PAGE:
Operating Australasia’s busiest trauma centre, a major metropolitan emergency department and a community-based emergency department treating adult and paediatric patients, Alfred Health is a leader in the provision of emergency and trauma care.
Our inter-disciplinary team works together to provide timely, quality care. Based on this ethos we have developed a broad range of education and knowledge exchange activities open to all healthcare professionals and delivered in collaboration with Monash University.
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IN THE NEWS
Professor Peter Cameron, Academic Director of Alfred Health’s Emergency and Trauma Centre, was recognised in The Australian as the best Australian researcher in the field of Emergency Medicine.
This is an area of real strength for Australian universities where many institutions, including some outside of the research- intensive ones, do well.
Read the whole article: Health & Medical Sciences: Australia’s Research Field Leaders
The road to paradise: Developing Emergency Medicine in the highlands of Papua New Guinea
It may be the ‘land of the unexpected’, but a lot of positive change can occur in a short amount of time in Papua New Guinea. In only three years, the Mount Hagen Public Hospital (MHPH) has gone from an ED lacking in systems, leadership and direction, to a department with all of the foundations for a promising future.
Read the whole article: The road to paradise: Developing Emergency Medicine in the highlands of Papua New Guinea in the “Your ED” magazine.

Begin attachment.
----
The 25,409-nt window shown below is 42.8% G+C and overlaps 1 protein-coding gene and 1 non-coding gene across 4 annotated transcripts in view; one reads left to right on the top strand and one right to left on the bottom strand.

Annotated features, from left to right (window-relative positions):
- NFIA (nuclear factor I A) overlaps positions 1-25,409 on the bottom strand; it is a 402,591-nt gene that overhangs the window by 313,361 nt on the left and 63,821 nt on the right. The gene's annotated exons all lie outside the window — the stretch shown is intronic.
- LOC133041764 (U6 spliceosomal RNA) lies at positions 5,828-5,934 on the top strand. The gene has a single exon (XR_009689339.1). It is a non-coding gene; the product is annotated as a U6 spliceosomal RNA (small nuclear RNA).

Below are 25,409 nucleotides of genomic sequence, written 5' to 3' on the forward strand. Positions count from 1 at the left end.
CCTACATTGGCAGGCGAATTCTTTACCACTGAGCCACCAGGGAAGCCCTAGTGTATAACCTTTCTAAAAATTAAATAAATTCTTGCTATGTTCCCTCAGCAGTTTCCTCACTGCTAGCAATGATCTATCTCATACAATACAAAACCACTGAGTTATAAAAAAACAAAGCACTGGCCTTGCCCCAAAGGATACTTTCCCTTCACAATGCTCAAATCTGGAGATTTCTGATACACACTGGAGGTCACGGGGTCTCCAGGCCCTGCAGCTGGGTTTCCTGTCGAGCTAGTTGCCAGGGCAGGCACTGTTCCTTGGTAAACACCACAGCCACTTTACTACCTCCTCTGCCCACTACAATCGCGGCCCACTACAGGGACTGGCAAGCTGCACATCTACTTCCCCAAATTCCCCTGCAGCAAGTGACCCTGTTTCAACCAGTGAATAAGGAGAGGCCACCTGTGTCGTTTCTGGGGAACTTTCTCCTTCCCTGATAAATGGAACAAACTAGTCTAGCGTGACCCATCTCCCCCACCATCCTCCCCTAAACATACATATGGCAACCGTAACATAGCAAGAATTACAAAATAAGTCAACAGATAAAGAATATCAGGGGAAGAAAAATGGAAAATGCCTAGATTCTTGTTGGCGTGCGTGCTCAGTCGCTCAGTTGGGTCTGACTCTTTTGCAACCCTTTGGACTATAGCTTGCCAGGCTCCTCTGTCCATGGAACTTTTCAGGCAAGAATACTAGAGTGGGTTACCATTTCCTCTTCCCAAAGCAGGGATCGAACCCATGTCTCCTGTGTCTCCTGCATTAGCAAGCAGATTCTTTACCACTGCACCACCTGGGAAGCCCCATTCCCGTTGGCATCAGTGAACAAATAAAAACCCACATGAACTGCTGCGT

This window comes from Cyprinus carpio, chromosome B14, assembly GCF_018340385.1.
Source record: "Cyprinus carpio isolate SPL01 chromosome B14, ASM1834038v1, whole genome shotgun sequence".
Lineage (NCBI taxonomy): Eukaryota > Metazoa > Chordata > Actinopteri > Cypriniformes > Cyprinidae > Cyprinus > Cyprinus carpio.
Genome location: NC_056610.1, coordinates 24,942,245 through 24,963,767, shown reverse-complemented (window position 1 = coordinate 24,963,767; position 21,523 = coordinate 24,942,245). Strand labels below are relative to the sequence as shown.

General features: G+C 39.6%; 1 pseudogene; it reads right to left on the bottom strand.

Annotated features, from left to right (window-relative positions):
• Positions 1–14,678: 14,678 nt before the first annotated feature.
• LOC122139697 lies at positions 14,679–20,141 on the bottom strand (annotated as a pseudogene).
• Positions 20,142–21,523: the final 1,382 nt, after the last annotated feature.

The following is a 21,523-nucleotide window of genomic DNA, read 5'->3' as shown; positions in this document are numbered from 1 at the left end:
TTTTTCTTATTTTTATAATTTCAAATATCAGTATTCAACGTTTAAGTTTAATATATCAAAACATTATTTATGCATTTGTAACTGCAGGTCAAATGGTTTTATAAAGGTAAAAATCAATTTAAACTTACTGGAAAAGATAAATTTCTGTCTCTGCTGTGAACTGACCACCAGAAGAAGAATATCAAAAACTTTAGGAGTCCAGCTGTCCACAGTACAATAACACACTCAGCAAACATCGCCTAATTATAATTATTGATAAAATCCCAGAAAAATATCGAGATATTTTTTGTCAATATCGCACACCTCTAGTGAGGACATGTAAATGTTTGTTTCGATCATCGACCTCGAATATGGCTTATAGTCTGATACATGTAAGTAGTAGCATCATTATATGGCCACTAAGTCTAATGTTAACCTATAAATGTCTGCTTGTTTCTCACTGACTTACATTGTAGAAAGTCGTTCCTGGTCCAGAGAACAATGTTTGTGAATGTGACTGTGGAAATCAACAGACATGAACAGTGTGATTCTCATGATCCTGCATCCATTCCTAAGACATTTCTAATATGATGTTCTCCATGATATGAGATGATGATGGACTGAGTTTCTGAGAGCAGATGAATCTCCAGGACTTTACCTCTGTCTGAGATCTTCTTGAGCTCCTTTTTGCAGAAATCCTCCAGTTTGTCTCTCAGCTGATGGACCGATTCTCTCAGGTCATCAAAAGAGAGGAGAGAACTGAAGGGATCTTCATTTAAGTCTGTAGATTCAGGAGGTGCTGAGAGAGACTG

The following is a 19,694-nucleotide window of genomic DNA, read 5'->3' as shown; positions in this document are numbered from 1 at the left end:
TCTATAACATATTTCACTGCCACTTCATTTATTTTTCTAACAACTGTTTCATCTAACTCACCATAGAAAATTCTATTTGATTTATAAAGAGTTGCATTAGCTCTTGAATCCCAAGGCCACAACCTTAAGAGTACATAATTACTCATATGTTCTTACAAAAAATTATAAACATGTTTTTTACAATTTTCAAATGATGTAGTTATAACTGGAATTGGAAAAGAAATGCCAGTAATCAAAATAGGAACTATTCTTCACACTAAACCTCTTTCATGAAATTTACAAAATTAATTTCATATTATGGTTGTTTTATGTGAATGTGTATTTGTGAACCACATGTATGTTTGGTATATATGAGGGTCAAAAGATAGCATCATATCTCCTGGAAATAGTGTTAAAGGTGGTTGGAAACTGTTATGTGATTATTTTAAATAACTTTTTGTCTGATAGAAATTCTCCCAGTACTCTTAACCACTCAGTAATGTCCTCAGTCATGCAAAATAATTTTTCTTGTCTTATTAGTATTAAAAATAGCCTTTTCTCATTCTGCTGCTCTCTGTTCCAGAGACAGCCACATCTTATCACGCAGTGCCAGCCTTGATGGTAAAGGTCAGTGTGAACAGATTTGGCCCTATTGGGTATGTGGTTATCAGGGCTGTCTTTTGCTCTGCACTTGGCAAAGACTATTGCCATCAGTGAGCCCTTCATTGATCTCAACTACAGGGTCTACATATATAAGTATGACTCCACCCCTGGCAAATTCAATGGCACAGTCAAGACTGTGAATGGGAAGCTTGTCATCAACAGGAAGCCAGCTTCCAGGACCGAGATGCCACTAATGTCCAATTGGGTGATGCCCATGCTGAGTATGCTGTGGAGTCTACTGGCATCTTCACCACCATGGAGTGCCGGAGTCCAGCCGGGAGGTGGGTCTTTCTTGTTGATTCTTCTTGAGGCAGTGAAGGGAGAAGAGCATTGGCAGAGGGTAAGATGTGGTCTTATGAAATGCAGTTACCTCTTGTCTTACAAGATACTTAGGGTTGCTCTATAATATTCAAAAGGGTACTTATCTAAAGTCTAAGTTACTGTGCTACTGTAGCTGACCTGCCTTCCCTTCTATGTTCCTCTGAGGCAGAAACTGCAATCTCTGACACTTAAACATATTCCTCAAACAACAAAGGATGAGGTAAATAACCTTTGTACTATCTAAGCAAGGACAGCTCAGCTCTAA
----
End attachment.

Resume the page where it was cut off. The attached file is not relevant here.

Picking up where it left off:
By Dr Rob Mitchell – Emergency physician at the Alfred Emergency and Trauma Centre in Melbourne and Project Lead for the Mount Hagen Emergency Department Triage Development Initiative. Learn more about the project.
Ever wondered what it’s like to work inside Syria’s notorious Al-Hawl refugee camp?
Miller spoke to The Sydney Morning Herald from Beirut about his day-to-day experiences working in the refugee camp with the International Committee of the Red Cross. As the only field hospital servicing the camp, it has treated more than 2000 patients since opening on May 30, and Miller said it was treating “a huge amount” of children.
A boy, 10-year-old Omar, was in a wheelchair when he arrived at the hospital, “He was one of the first patients to undergo surgery. He had an old fracture. We removed a piece of dead bone and fixed his leg and put him in a cast and he’s soon to be walking. “Those moments are very special where you can see the difference you’ve made,” Miller said.
After a month in the camp, he was on his way home to Melbourne, where he works at The Alfred hospital. Read the whole article